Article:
Posted by Mellanie at StopAfib.org on September 28, 2016 11:18am EST
Many of you know that, because I was never stable on warfarin, for genetic reasons (this was before the new blood thinners had been tested and approved), I felt like a stroke walking around waiting to happen when I still had afib. Because of this, and because of some strokes in my family, I feel very passionately about preventing strokes.
So, it was a great pleasure for StopAfib.org, and for me, to participate in a recently-launched public service campaign called "A Year Without a Stroke". As part of it, I was interviewed and shared my story, and I also reached out to my friend, Randall Munson, and asked if he would be willing to share the impact that his wife Sharon's afib-related stroke had had on him and his family.
Randall and Sharon Munson's story chokes me up every time I see it as Randall shares what Sharon's stroke has done to her, and to him as a caregiver. If you are on the fence about stroke prevention, please watch this powerful story.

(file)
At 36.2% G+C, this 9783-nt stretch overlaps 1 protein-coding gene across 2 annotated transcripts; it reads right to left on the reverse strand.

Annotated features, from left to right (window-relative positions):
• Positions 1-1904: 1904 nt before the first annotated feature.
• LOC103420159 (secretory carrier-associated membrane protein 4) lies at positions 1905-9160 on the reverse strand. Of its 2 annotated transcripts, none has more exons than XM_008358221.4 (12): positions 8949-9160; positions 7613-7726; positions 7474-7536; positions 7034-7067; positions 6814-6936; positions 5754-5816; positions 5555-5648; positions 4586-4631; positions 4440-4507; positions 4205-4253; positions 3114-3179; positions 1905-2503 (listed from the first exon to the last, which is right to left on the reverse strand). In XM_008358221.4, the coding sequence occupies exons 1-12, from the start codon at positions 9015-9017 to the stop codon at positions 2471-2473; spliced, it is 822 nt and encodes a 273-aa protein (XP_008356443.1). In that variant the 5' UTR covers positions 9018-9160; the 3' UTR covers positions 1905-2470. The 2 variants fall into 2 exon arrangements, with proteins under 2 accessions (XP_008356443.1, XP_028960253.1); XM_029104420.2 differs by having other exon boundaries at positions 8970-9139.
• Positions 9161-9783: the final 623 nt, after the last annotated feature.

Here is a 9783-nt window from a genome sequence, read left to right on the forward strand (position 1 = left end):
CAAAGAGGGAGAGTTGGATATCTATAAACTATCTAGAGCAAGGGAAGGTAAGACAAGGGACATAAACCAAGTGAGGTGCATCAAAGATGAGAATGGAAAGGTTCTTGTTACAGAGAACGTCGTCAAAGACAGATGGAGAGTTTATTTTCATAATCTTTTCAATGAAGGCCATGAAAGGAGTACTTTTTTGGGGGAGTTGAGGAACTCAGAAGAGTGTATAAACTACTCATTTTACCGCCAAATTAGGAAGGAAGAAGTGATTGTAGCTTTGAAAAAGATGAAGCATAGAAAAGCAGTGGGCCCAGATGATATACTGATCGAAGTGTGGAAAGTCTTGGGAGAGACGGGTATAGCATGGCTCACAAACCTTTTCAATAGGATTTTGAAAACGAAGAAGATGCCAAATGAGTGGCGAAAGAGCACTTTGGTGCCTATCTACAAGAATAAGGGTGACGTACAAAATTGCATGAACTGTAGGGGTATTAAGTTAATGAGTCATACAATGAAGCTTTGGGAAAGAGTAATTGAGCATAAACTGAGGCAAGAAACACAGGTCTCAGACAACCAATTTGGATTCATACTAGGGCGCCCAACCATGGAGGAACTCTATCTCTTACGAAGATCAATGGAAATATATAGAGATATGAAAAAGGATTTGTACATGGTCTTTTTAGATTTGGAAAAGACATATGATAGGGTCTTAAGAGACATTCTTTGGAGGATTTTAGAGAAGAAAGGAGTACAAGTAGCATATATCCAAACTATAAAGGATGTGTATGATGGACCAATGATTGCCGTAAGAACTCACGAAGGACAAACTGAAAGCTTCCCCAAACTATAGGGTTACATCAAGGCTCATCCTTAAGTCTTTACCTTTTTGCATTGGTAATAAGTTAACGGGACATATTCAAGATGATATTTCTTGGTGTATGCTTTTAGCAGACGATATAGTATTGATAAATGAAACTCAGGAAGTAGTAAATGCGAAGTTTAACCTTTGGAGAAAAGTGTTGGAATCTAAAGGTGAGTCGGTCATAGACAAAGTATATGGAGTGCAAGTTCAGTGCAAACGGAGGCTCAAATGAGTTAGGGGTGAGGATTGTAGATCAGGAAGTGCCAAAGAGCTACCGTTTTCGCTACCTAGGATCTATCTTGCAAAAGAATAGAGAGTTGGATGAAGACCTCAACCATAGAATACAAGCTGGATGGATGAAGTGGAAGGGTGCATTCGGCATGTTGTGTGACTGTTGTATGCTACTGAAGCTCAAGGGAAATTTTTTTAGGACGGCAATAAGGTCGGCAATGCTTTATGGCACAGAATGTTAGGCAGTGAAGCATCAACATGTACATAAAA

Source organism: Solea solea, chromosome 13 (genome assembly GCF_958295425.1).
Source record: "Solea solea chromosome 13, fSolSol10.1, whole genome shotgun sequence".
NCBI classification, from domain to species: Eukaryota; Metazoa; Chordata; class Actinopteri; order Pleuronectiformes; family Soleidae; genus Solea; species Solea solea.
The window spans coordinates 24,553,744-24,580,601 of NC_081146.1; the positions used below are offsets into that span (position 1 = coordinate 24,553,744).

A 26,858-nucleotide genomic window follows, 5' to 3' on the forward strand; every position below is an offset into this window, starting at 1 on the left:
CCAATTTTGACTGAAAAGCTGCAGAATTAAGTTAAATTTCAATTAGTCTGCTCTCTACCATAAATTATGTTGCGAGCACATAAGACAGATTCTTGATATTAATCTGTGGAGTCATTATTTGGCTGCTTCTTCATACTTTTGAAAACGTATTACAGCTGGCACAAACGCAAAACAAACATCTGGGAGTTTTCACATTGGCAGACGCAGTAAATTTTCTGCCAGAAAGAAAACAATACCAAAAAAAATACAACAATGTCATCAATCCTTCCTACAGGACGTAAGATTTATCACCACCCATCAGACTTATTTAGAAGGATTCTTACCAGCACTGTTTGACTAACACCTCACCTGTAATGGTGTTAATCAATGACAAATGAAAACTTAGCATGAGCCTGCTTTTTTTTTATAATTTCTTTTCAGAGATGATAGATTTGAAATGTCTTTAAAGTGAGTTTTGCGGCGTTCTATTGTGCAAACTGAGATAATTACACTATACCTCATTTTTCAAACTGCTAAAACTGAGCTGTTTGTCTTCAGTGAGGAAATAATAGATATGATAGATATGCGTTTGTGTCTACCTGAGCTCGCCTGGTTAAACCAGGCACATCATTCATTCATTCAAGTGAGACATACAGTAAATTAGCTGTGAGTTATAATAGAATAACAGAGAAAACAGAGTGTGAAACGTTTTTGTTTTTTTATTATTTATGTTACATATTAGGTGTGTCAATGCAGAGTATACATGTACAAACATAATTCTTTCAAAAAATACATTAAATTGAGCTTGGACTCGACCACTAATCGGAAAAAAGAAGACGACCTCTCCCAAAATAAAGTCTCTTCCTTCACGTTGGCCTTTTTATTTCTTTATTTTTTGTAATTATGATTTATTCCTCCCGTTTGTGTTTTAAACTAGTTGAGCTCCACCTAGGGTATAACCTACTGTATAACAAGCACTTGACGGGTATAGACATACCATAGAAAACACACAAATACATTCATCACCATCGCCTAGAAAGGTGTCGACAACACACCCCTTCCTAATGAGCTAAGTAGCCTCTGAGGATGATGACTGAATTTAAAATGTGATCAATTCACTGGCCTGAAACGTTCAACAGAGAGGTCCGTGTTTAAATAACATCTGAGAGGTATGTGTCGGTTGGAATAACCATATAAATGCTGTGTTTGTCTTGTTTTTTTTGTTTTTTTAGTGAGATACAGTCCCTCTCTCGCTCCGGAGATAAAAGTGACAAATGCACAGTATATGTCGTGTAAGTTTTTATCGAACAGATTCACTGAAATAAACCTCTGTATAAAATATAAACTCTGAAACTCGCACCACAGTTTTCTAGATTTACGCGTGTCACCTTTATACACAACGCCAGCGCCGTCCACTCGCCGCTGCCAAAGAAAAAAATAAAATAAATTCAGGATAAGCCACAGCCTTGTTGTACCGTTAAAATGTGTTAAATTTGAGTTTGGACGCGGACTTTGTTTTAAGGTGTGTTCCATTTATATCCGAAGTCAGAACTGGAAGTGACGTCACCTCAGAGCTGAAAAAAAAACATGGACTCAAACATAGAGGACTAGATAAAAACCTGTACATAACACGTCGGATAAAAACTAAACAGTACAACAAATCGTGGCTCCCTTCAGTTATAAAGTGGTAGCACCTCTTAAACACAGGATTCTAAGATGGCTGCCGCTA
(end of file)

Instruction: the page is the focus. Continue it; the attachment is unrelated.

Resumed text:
To learn more about the campaign, visit YearWithoutAStroke.org.
**This blog post reflects the opinion of the author and does not necessarily reflect the opinions of the AHA**
Mercy,Excellent presentation. My deep thanks to Melanie.
Eccentric Mom,I'm only 35 years old and was Diagnosed with A-Fib at 29! I'm almost completely bed ridden because I have Degenerative Disc Disease and I am in Severe Chronic Pain, I know that raises the risk even more of having a Stroke and I am Basically Scared to Death of that happening to me!
kristen.wadeAHA_ASA,Eccentric Mom- Thanks for posting. Have you spoken to your doctor about your stroke risk? There is a way that doctors calculate stroke risk for AFib patients that we refer to as the CHA2DS2-VASc risk scoring system. You may want to speak to your cardiologist about this and ensure that you are on the appropriate treatment plan. Thank you, Kristen, AHA
evalovic,Thank you Melanie. Elaine